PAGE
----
Medicaid Work Reporting Requirements- A perennial bill to take health coverage away from adults who struggle to meet and document a set number of work hours, HB 4018, was quietly defeated without ever being considered. Enacting this policy would lead to at least 37,000 West Virginians losing health coverage and hundreds of millions of federal Medicaid dollars lost. These coverage losses would come despite the fact that the vast majority of those subject to the policy are already working or meet an exemption category. Work reporting requirements have been struck down in states across the country as illegal and would have lead to costly litigation if enacted.

Although HB 4018 did show up on a House Health and Human Resources committee agenda in early February, advocates quickly mobilized in opposition to the proposal and the bill was never taken up.

Harm Reduction Bans- SB 286 would have enacted a statewide ban on evidence-based syringe exchange programs, which are a critical aspect of harm reduction. Syringe exchange programs have been proven to reduce the risk of getting and transmitting HIV, viral hepatitis, and other bloodborne infections. The programs also give public health professionals an opening to offer educational and medical services. A 2014 study found that for every dollar invested in expanding a needle exchange, $6 would be saved in HIV treatment.

Advocates for harm reduction, public health professionals, and individuals and professionals in recovery quickly mobilized to educate Senators on the serious potential harms of this bill, which was never taken up during session.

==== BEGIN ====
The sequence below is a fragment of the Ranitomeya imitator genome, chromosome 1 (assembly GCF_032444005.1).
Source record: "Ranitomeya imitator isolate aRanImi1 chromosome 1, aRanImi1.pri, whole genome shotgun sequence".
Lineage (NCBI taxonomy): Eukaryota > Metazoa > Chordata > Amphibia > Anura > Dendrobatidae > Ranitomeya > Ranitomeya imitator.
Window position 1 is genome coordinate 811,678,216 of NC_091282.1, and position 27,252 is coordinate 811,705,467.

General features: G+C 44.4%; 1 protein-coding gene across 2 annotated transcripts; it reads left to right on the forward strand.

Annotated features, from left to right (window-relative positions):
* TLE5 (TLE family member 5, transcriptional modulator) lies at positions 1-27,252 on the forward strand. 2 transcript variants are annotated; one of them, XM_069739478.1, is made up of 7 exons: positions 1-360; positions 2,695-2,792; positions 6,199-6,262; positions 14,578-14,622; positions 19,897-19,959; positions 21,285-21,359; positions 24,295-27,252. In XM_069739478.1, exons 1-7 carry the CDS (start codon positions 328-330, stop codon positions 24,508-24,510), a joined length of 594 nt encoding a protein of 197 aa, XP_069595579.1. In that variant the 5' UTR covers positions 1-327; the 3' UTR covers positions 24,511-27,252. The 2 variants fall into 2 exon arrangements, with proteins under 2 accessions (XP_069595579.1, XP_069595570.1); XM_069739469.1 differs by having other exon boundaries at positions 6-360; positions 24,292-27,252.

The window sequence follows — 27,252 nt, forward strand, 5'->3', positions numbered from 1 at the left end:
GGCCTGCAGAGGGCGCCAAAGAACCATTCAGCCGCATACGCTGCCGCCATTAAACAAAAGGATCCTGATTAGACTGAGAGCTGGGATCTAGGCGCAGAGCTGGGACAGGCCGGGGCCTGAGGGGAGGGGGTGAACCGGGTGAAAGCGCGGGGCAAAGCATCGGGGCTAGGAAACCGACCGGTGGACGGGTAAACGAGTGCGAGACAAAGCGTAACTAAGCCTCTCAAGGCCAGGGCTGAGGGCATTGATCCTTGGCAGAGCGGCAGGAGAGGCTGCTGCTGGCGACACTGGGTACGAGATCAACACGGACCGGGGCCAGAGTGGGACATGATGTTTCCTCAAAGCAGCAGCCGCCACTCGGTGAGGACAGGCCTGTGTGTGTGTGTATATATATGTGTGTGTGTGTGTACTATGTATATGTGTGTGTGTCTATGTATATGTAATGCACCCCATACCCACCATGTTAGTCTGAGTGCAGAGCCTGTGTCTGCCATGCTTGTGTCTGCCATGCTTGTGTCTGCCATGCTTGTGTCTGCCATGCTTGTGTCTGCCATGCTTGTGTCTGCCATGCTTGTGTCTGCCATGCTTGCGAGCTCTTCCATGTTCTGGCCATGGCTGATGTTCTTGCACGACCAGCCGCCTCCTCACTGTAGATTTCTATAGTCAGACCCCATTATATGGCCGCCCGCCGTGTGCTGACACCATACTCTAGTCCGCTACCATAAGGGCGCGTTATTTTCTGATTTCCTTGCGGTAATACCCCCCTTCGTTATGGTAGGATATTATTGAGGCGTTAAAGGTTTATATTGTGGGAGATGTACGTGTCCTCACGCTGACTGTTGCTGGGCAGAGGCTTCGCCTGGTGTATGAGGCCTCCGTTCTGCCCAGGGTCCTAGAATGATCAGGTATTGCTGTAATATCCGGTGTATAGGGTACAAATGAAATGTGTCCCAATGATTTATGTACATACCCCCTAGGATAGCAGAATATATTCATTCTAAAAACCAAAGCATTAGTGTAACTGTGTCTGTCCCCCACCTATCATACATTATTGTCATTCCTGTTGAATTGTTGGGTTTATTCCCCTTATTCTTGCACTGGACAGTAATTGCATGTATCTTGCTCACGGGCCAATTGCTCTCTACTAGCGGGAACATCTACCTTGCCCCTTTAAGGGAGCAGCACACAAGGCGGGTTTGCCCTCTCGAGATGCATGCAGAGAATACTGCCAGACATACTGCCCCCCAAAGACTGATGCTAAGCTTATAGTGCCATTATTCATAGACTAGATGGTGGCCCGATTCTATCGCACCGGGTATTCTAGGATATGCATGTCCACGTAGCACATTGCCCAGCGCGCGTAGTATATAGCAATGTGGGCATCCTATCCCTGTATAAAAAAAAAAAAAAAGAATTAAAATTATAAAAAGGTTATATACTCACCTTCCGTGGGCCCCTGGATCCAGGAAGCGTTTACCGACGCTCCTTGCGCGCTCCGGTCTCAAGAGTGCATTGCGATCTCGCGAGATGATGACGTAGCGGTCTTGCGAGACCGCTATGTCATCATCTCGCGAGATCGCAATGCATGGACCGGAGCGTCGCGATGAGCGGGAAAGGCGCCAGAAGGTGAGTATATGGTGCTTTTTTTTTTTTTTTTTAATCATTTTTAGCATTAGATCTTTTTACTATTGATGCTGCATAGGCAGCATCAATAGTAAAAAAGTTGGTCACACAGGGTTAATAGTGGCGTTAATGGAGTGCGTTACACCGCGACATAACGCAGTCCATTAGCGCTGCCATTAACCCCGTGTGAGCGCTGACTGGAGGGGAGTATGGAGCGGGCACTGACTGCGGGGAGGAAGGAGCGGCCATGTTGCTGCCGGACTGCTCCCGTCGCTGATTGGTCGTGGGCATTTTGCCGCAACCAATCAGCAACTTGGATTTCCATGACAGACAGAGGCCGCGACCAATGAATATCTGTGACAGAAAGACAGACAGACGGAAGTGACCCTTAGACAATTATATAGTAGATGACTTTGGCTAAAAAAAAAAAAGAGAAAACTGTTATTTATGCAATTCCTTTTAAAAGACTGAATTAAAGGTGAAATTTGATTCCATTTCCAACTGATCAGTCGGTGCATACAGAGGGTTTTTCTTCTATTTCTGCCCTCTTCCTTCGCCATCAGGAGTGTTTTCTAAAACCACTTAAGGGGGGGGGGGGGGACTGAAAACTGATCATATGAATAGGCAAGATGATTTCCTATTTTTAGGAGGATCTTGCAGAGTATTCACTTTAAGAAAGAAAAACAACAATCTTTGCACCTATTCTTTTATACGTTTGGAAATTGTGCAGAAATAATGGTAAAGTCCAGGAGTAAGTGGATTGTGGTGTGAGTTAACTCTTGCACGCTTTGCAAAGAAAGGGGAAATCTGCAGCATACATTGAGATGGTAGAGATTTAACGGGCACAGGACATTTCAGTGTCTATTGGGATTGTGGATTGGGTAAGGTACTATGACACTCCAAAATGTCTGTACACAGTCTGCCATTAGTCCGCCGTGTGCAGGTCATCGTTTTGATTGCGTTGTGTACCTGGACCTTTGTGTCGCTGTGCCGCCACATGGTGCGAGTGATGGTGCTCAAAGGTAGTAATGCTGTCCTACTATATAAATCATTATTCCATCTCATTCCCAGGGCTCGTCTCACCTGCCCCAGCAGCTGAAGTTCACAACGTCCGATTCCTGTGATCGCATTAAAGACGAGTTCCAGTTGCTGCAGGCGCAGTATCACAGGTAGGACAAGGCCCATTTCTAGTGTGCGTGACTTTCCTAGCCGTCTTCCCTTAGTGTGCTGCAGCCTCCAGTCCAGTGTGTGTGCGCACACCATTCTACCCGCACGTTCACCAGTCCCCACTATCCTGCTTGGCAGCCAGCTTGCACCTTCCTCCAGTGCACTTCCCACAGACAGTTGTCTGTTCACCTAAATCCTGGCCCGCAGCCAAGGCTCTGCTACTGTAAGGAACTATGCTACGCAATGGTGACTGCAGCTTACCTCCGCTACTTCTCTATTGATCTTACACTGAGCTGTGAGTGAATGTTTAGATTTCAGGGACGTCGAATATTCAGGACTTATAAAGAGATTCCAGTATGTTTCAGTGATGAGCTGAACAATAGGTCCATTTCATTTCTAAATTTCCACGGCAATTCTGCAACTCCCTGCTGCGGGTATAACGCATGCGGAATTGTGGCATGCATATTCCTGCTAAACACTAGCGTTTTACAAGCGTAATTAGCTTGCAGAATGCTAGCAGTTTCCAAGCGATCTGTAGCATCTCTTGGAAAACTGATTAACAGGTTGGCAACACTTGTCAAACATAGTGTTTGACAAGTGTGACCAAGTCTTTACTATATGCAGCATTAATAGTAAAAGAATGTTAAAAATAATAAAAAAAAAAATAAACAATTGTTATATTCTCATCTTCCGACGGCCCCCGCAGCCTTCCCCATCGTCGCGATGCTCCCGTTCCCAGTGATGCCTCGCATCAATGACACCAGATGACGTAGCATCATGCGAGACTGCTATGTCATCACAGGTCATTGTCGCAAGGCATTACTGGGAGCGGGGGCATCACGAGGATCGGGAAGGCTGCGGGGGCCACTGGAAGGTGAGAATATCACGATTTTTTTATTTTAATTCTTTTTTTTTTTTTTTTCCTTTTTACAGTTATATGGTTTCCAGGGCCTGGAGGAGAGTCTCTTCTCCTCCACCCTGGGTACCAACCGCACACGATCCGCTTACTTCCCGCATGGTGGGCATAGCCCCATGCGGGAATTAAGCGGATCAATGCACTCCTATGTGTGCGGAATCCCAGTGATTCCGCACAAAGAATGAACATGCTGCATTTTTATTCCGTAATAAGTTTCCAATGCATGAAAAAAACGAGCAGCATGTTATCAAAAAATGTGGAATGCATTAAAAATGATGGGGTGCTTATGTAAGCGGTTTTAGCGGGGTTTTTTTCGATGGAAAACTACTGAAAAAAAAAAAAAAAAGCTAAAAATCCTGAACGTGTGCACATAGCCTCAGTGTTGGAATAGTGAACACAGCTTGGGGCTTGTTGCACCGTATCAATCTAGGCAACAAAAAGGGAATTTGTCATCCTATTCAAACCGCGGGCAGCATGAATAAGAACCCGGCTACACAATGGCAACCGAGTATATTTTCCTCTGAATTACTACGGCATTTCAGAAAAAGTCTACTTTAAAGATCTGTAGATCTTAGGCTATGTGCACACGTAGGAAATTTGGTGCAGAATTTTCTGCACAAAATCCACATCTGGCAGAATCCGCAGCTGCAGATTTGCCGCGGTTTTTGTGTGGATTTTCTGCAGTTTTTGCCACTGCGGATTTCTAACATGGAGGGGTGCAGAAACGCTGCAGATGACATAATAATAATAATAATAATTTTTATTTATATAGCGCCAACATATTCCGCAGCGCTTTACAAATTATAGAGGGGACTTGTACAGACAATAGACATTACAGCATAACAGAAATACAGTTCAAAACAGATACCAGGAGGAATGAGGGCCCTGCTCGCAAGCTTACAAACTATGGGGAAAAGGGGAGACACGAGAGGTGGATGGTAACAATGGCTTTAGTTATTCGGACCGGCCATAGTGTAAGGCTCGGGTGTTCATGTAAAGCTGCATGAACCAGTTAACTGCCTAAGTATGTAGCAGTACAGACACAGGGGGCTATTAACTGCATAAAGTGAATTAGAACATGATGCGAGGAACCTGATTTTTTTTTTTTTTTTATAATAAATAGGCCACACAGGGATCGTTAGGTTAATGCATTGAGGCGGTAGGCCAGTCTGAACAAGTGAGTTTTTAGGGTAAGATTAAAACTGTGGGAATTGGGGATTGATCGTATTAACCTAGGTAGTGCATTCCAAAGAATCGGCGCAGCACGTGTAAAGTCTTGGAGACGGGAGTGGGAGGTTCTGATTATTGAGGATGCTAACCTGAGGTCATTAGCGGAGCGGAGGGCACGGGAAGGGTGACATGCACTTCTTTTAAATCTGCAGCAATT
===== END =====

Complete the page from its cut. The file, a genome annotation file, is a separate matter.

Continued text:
Sham Pre-existing Condition Protection Bill- SB 284, which was put forth by Attorney General Patrick Morrisey, purported to protect West Virginians with pre-existing conditions in the event that the Affordable Care Act is struck down in the courts. You’ll remember that AG Morrisey has signed West Virginia onto that lawsuit and is arguing that the entire ACA should fall, including pre-existing condition protections, the Medicaid expansion, and other popular provisions of the law.

This bill fell far short of what it promised to do. First, it had very weak protections for West Virginians with pre-existing conditions, lacked non-discrimination protections, and included language that would allow insurers to deny residents health plans if they’d had a gap in health coverage or other indicators that they may be sick or costly. It also proposed a reinsurance pool, but identified no funding to replace the $1 billion in federal funds the state currently receives to provide federal subsidies and Medicaid expansion to residents with health issues. Without funding, costly health plans would be inaccessible to the vast majority of West Virginians with pre-existing condition protections.

Fortunately, the bill was defeated in the House Health and Human Resources committee. The most effective thing the Attorney General could do is withdraw West Virginia from the lawsuit to strike down the Affordable Care Act.

Other

Medicaid Trust Fund- SB 633 was proposed by Governor Justice in his State of the State address. It would have set aside $150 million of FY 2021’s Medicaid surplus into a “lock box” or trust fund to use in future years to cover Medicaid-related costs. The bill passed the Senate but was never taken up in the House. It is unclear why the trust fund is needed, because the Legislature has access to use or repurpose the money either way.